Department of Justice holds dialogue with legal fraternity

May 30th, 2019

Former Minister of Justice and Correctional Services, Michael Masutha, spoke at the dialogue he hosted to engage with members of the legal fraternity. The dialogue was held on 10 April in Johannesburg.

By Kgomotso Ramotsho

Former Minister of Justice and Correctional Services, Michael Masutha, held a dialogue with members of the legal fraternity on 10 April in Johannesburg. Mr Masutha discussed challenges that legal practitioners face in South Africa (SA), as well as the role that government has played in ensuring a successful and transformative legal profession. He said one of government’s commitments to democracy was ensuring access to justice to the people of SA as enshrined in the Constitution. He pointed out that over the past 25 years government had announced a number of goals that it wanted to achieve, and he added that he was pleased to report that some of those goals had been achieved. One of the goals mentioned was that two new courts would be built per year.

Mr Masutha said at the end of the previous administration, 59 courts would have been built, to ensure that people in the rural areas did not have to travel far to seek access to justice. Some of the courts that have recently been opened include, the Sexual Offence Court at the Booysens Magistrate’s Court that was officially opened by President Cyril Ramaphosa, as part of the declaration he had made at the gender-based violence summit during the 16 Days of Activism for No Violence against Women and Children in 2018. He added that there are no less than 88 Sexual Offence Courts in the country in response to the fight against gender-based violence in SA.

Mr Masutha has also pointed out that the justice portfolio has embarked on several transformation projects. He gave an example of having offices for paralegals in urban areas to render legal services to people who cannot afford legal fees. He said with regards to legal fees and tariffs, Justice Narandran Kollapen of the South African Law Reform Commission, has been appointed to lead a task team to review tariffs in the legal profession and to ensure equity and access to justice as required in the Legal Practice Act 28 of 2014 (LPA).

Mr Masutha said government plays a significant role in litigation space by representing government departments and various other state entities through the state attorney’s office. He added, however, that not all legal work by or for the state is provided through the office of the State Attorney. He pointed out that a significant bulk of legal work is out sourced to legal practitioners by parastatals and some municipal metropolitans have their own legal representatives. Mr Masutha said at this stage the Department of Justice does not have full control over legal work.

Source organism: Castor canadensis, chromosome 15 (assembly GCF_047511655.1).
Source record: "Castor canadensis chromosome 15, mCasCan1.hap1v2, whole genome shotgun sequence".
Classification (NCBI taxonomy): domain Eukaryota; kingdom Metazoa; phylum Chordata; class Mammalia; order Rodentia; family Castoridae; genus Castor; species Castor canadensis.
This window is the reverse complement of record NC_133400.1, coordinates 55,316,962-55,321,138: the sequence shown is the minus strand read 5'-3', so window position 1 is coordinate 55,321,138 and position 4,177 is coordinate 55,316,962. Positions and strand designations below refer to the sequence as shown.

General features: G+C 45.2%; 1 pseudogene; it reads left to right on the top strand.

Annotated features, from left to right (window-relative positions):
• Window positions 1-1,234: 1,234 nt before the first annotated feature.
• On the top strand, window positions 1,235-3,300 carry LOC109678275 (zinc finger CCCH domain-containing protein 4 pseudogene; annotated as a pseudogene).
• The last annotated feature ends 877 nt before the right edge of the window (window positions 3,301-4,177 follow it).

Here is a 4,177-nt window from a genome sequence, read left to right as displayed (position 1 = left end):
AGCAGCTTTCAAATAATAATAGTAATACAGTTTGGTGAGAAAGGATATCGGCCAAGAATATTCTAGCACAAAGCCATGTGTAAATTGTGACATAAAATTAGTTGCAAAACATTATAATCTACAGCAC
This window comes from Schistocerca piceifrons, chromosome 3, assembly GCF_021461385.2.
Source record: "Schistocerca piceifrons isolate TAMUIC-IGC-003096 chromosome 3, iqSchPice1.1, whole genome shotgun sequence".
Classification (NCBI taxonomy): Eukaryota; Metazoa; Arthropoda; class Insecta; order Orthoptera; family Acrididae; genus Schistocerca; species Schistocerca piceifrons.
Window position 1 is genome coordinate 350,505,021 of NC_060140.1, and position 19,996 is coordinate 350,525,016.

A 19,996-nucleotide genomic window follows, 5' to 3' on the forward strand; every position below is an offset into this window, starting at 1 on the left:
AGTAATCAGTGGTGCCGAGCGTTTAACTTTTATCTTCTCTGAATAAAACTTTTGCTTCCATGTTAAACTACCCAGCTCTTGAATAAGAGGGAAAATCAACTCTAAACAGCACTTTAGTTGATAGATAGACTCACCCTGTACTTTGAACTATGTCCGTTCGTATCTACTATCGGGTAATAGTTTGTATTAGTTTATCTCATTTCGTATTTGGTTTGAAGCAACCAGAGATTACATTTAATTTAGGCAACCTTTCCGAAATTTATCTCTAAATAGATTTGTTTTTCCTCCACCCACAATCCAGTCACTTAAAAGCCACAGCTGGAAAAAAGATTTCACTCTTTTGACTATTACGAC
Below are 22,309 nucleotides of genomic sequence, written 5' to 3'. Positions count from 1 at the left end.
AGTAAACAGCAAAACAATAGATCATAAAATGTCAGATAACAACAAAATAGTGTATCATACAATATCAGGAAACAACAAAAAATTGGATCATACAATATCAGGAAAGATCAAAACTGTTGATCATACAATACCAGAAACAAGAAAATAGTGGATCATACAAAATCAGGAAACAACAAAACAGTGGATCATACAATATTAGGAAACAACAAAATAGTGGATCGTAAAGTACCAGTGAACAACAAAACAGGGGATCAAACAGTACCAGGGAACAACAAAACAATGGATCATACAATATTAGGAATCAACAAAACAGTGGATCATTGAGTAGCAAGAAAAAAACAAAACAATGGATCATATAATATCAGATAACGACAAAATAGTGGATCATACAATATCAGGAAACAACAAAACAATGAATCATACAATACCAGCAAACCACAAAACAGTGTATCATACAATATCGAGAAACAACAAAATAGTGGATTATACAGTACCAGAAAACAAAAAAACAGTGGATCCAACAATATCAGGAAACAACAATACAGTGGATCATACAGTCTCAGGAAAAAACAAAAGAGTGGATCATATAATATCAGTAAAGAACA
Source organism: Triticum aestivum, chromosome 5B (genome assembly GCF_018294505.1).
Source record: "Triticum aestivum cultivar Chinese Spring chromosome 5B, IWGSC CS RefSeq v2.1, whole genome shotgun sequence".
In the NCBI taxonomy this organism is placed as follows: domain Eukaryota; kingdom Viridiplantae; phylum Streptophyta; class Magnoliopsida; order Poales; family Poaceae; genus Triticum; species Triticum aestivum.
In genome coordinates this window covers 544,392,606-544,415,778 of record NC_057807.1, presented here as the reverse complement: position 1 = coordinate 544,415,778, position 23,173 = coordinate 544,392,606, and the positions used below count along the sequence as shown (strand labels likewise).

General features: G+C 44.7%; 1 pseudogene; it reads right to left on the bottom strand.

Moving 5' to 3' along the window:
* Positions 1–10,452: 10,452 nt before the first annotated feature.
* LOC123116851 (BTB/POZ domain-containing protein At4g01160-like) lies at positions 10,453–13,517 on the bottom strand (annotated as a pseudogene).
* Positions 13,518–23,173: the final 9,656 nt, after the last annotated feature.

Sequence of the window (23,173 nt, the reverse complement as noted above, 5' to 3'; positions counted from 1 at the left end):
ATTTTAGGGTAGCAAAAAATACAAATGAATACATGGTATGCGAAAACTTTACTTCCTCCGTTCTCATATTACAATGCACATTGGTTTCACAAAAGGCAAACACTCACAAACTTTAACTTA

Mr Masutha said there is a big challenge regarding the demographics of gender and race in the legal profession, as well as briefing patterns. He added that complaints were submitted to the department stating that government was not giving black legal practitioners and female legal practitioners work. Mr Masutha pointed out that his department had become suspicious as to why this was the case. He said an investigation was done and it was discovered that there has been collusion and corruption taking place with regard to the distribution of legal work. He noted that work was indeed given to some black legal practitioners, but it was based on favouritism.

Mr Masutha said the amount of money paid for work given out on corruption and collusion to legal practitioners who have a relationship with a government official amounted to billions of Rands. He, however, added that the amounts were not final as investigations are still ongoing to uncover the abuse that has been taking place. He pointed out that the Department of Justice has proposed that they corporatise state legal services by creating a separate entity that will develop the capacity for the state to become an efficient litigant using both in and outsourced legal practitioners.

During the question and comment session, member of the Black Lawyers Association and the Law Society of South Africa’s Young Lawyers Task Team, Nape Masipa, said when transformation is spoken about in the legal profession it is about black and white, but never about the young and old. He added that there are senior legal practitioners who oppress young legal practitioners. He pointed out that there are still candidate legal practitioners who earn as little as R 2 000 per month.

Mr Masipa also spoke about s 25 of the LPA that deals with the right of appearance of attorneys. He said that it states that for an attorney to appear at the High Court they need to have been practising continuously for three years. He pointed out that an advocate, once admitted, can appear in the High Court immediately. He said that the section does not entail the harmonising of the legal profession between attorneys and advocates.

Chairperson of the South African Women Lawyers Association (SAWLA) in Gauteng, advocate Fezeka Magano, started by acknowledging and thanking Mr Masutha for developments regarding transformation. She said SAWLA has been observing the commitment and support to women in the legal profession. She added that SAWLA welcomed the inception of the Legal Practice Council (LPC). She noted that among other things, the LPC must deal with long standing issues of briefing patterns that remain a challenge. She pointed out that SAWLA has embarked on a campaign to engage different stakeholders in the legal profession to understand what the issue is regarding the briefing patterns. She added that there are statistics that show that briefs are being given to black legal practitioners, but on the ground, it does not reflect what the statistics are saying.

Kgomotso Ramotsho Cert Journ (Boston) Cert Photography (Vega) is the news reporter at De Rebus.